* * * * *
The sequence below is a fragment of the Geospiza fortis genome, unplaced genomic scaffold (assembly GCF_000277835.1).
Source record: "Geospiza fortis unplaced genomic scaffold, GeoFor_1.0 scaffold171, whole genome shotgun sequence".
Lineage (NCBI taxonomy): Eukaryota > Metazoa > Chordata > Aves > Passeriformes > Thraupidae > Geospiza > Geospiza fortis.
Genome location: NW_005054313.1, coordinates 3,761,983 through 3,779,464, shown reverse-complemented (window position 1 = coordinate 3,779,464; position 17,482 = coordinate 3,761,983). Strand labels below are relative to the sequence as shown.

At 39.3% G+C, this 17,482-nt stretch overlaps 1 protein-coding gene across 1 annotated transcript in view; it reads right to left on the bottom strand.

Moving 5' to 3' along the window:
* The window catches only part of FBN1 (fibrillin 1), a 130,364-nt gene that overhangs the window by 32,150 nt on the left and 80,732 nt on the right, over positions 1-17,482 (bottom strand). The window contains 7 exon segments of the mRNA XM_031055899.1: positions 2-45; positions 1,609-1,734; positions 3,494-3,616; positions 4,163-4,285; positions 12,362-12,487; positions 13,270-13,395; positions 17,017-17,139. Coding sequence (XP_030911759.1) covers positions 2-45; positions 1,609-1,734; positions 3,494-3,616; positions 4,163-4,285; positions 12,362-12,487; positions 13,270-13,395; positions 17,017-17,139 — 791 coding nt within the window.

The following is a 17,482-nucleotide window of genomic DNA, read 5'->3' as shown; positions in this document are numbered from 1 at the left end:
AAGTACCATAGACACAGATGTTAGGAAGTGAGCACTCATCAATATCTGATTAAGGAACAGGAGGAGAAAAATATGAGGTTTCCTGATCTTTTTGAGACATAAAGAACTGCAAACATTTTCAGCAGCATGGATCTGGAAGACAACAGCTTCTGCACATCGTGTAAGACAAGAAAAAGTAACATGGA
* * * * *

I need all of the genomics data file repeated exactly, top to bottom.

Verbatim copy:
The sequence below is a fragment of the Geospiza fortis genome, unplaced genomic scaffold (assembly GCF_000277835.1).
Source record: "Geospiza fortis unplaced genomic scaffold, GeoFor_1.0 scaffold171, whole genome shotgun sequence".
Lineage (NCBI taxonomy): Eukaryota > Metazoa > Chordata > Aves > Passeriformes > Thraupidae > Geospiza > Geospiza fortis.
Genome location: NW_005054313.1, coordinates 3,761,983 through 3,779,464, shown reverse-complemented (window position 1 = coordinate 3,779,464; position 17,482 = coordinate 3,761,983). Strand labels below are relative to the sequence as shown.

At 39.3% G+C, this 17,482-nt stretch overlaps 1 protein-coding gene across 1 annotated transcript in view; it reads right to left on the bottom strand.

Moving 5' to 3' along the window:
* The window catches only part of FBN1 (fibrillin 1), a 130,364-nt gene that overhangs the window by 32,150 nt on the left and 80,732 nt on the right, over positions 1-17,482 (bottom strand). The window contains 7 exon segments of the mRNA XM_031055899.1: positions 2-45; positions 1,609-1,734; positions 3,494-3,616; positions 4,163-4,285; positions 12,362-12,487; positions 13,270-13,395; positions 17,017-17,139. Coding sequence (XP_030911759.1) covers positions 2-45; positions 1,609-1,734; positions 3,494-3,616; positions 4,163-4,285; positions 12,362-12,487; positions 13,270-13,395; positions 17,017-17,139 — 791 coding nt within the window.

The following is a 17,482-nucleotide window of genomic DNA, read 5'->3' as shown; positions in this document are numbered from 1 at the left end:
AAGTACCATAGACACAGATGTTAGGAAGTGAGCACTCATCAATATCTGATTAAGGAACAGGAGGAGAAAAATATGAGGTTTCCTGATCTTTTTGAGACATAAAGAACTGCAAACATTTTCAGCAGCATGGATCTGGAAGACAACAGCTTCTGCACATCGTGTAAGACAAGAAAAAGTAACATGGA